Abby Dahlkemper

This may be more of an overall discussion about what happens in central defense when Becky Sauerbrunn isn’t there. It wasn’t pretty. On too many occasions, Dahlkemper and Tierna Davidson would step to the same ball or Dahlkemper would get caught in empty space with the play developing around her. For a while, there was a notion that Dahlkemper was the clear No. 2 behind Sauerbrunn and that she was capable of shepherding the back line when called upon. The SheBelieves Cup certainly called that into question. Jill Ellis apparently disagrees with this rating, though, as Dahlkemper got the nod over Davidson when Sauerbrunn came back in the lineup against Brazil.

The head-scratchers

Adrianna Franch

Her debut cap was far from her best match but at least it happened. Everyone handles first-cap jitters differently, and goalkeeper is the most difficult position since you’re the last line of defense before the opponent scores a goal. Alyssa Naeher was supposed to get all three games until a shoulder injury against Japan had her ruled out for the next two. Getting Franch that elusive cap could turn out to be a blessing in disguise if she needs to be called upon down the road. And I’ll be shocked if her second one doesn’t go way better than the first.

Julie Ertz

Opponents seem to have decided that it is a safe play to throw bodies around Ertz when she sits as the lone defensive midfielder. There just does not seem to be enough support around her to allow pressure to be broken, and certainly not with enough speed or pizzazz to turn it into a viable attack. We all know what happens when the U.S. plays without Ertz, but the SheBelieves Cup was not her best tournament. Paging Lindsey Horan.

EXTRA: The USWNT is overthinking how to utilize Julie Ertz

Joerdeli Photography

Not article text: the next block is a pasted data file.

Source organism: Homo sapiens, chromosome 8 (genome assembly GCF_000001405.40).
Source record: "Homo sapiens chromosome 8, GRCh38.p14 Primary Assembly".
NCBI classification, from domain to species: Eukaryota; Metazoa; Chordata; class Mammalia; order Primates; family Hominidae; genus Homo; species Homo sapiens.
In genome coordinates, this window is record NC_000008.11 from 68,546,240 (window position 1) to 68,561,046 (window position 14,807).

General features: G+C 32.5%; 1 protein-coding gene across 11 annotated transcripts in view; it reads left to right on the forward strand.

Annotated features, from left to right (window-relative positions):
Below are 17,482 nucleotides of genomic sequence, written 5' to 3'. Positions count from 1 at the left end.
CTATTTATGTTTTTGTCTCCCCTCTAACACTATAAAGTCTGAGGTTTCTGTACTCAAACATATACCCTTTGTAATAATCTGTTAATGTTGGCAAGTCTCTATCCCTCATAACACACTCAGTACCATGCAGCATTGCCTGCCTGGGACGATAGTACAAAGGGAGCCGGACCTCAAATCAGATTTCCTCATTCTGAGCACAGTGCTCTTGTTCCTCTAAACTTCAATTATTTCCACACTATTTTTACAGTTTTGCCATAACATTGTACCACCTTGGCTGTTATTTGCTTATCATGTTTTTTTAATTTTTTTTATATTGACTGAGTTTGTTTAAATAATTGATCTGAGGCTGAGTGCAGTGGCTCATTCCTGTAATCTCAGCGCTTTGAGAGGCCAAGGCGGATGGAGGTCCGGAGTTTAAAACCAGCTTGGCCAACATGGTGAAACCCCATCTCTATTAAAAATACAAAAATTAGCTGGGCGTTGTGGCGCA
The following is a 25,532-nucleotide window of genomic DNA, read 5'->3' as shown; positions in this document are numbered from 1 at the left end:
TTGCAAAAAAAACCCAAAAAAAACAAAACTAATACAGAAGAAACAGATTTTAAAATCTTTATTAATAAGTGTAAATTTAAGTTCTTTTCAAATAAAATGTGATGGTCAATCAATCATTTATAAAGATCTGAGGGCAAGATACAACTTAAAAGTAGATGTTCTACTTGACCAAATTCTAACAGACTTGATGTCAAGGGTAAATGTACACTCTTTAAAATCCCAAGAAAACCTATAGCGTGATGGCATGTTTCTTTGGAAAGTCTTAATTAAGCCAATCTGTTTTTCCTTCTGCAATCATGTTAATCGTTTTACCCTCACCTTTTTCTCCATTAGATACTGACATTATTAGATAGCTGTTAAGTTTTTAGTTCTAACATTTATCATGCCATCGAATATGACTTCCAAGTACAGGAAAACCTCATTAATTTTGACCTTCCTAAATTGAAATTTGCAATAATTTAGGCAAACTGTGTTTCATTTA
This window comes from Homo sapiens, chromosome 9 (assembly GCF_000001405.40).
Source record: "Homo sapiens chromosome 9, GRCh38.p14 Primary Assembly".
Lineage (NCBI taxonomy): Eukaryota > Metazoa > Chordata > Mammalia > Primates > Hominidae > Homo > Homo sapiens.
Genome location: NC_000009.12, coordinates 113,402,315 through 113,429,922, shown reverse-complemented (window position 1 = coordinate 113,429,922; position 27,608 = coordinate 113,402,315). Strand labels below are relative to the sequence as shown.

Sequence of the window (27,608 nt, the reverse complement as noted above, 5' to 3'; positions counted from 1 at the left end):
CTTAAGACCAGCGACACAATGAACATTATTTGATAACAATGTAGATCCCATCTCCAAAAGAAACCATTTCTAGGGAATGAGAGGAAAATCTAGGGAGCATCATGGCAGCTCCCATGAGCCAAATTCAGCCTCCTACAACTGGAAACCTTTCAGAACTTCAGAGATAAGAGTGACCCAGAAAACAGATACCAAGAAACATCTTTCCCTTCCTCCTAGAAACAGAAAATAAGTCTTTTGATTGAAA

Casey Short and McCall Zerboni

While Ellis tinkers with the shape and sub patterns, the bubble players languished on the bench. While conceding that we don’t know anything about how training sessions went, it seems counter-intuitive not to give your fringe players some minutes during the final run toward finalizing a roster.

Current State of the Roster

There were 23 players on the SheBelieves Cup roster, plus three other training players, plus Lindsey Horan and Danielle Colaprico, who missed the tournament with minor injuries. From those 28, how many are locked in and how many spots are legitimately up for grabs? Let’s do some quick speculating.


Locked in: Adrianna Franch, Ashlyn Harris, Alyssa Naeher
Outside looking in: Jane Campbell

I think these are the three keepers Ellis intends to bring to France. Jane Campbell is waiting in the wings if one of them gets hurt but otherwise I don’t see this group changing.


Locked in: Abby Dahlkemper, Tierna Davidson, Crystal Dunn, Kelley O’Hara, Becky Sauerbrunn, Emily Sonnett
On the bubble: Emily Fox, Merritt Mathias, Casey Short

It will take something going awry for the starting back four against Thailand not to be O’Hara-Sauerbrunn-Dahlkemper/Davidson-Dunn. Sonnett can back up both centrally and on the outside and has been getting consistent minutes so it would be surprising if she is not in France. That leaves Short and Fox seemingly battling for one additional spot. Mathias was a training player at the SheBelieves Cup and is a longshot to make the team.


Locked in: Julie Ertz, Lindsey Horan, Rose Lavelle, Mallory Pugh
On the bubble: Danielle Colaprico, Allie Long, Sam Mewis, Andi Sullivan, McCall Zerboni

Mewis may have played her way onto the team at the SheBelieves Cup, but I’m taking the cautious approach here. The surprise was Zerboni not getting any minutes at all, especially having been injured at the end of 2018. Colaprico is an interesting case. On one hand, her injury puts her under the gun to impress through the April matches. On the other, substitution patterns suggest she wouldn’t have played anyway. Sullivan didn’t.

Long was a training player so she was not eligible to play. Love her or hate her, it is impossible to deny that the team could use a little bit of what Allie Long does on a soccer field.

Morgan Brian’s name probably can’t be completely discounted, but my sense is that barring some injuries, she is out of the picture for the time being.


Locked in: Tobin Heath, Carli Lloyd, Alex Morgan, Christen Press, Megan Rapinoe
On the bubble: Jessica McDonald

The top three are set, plus Press. Carli Lloyd’s minutes continue to dwindle, but I don’t see Ellis pulling a Jurgen Klinsmann and making Lloyd her Landon Donovan. Smart money has McDonald finding a place on the team also. It would make for a great story, but it would also be a good soccer decision.